Invoking PH-US mutual defense treaty 'sarcastic but with legal basis': Roque

ABS-CBN News

Posted at Jul 18 2019 10:42 AM | Updated as of Jul 18 2019 10:55 AM

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MANILA - Former presidential spokesperson Harry Roque on Thursday said President Rodrigo Duterte was being sarcastic but had legal basis when he invoked the Mutual Defense Treaty with the United States amid the tension in the disputed West Philippine Sea.

"It's both sarcastic and with legal basis. The Philippine president is basically saying if you really want an armed confrontation with China, let's remove all this palabok, let's go to it. If you want an armed confrontation, you have a legal basis, do it, I'll support you. But meanwhile, since you're not willing to do it, let me conduct my foreign relations in the manner that I think will benefit the national interest," Roque said in an interview on ANC's Headstart.

Roque believes that Duterte has legal basis in making the statement citing the incident in 2014 when the Philippines lost Scarborough Shoal.

He said China sent at least three warships to the area, forcibly removing coast guard and navy personnel as well as excluding Filipino fishermen from fishing in the area.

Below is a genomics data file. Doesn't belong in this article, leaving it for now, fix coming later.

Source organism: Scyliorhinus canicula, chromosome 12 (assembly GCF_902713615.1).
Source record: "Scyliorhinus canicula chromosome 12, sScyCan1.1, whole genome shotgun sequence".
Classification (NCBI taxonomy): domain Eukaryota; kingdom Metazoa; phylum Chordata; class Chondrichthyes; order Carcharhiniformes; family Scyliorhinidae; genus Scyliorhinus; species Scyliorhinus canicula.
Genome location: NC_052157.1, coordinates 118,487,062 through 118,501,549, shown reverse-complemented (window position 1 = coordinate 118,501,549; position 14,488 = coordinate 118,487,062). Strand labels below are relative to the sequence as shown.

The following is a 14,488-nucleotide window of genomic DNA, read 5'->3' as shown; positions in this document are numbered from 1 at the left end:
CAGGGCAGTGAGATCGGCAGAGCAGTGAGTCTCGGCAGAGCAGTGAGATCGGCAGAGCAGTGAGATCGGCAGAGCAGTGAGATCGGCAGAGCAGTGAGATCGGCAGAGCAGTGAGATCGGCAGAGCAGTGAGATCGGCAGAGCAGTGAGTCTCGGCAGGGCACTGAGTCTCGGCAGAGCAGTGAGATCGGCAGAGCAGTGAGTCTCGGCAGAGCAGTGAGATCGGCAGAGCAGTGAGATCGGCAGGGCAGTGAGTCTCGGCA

China, he said, also built three artificial islands in what the United Nations Convention for the Law of the Sea (UNCLOS) tribunal has ruled as part of the Philippine exclusive economic zone.

"A shot doesn't have to be fired. What is prohibited is the threat or the use of force. And in any case, there were actually armed forces utilized when they forcibly evicted us in 2014," he said.

On Wednesday, Duterte called on America to send their 7th Fleet in front of China.

The Philippines and US signed a pact in 1951, which binds both countries to aid each other in the event of foreign aggression.

However, Roque clarified that although there is a mutual defense treaty, it cannot be invoked for the purposes of the ongoing territorial dispute with China.

"So for all intent and purposes the MDT is useless in so far as the West Philippine Sea is concerned," he said.